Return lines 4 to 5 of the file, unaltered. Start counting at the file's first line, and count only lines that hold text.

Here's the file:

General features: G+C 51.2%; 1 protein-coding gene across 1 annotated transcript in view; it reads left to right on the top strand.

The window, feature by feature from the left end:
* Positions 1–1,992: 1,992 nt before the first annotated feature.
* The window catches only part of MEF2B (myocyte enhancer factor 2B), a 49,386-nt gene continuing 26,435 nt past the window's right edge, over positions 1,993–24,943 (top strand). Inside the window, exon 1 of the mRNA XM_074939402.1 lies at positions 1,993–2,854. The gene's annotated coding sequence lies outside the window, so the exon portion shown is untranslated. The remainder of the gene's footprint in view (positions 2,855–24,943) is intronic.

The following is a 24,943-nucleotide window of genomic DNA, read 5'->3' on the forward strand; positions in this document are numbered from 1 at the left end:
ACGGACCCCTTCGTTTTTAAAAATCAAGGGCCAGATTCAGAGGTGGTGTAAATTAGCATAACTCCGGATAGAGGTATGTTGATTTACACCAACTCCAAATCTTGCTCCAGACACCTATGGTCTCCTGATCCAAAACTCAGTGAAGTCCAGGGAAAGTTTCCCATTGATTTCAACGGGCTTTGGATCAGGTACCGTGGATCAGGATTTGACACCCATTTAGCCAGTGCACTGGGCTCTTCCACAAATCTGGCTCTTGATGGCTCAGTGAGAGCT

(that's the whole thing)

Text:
* The window catches only part of MEF2B (myocyte enhancer factor 2B), a 49,386-nt gene continuing 26,435 nt past the window's right edge, over positions 1,993–24,943 (top strand). Inside the window, exon 1 of the mRNA XM_074939402.1 lies at positions 1,993–2,854. The gene's annotated coding sequence lies outside the window, so the exon portion shown is untranslated. The remainder of the gene's footprint in view (positions 2,855–24,943) is intronic.

The following is a 24,943-nucleotide window of genomic DNA, read 5'->3' on the forward strand; positions in this document are numbered from 1 at the left end: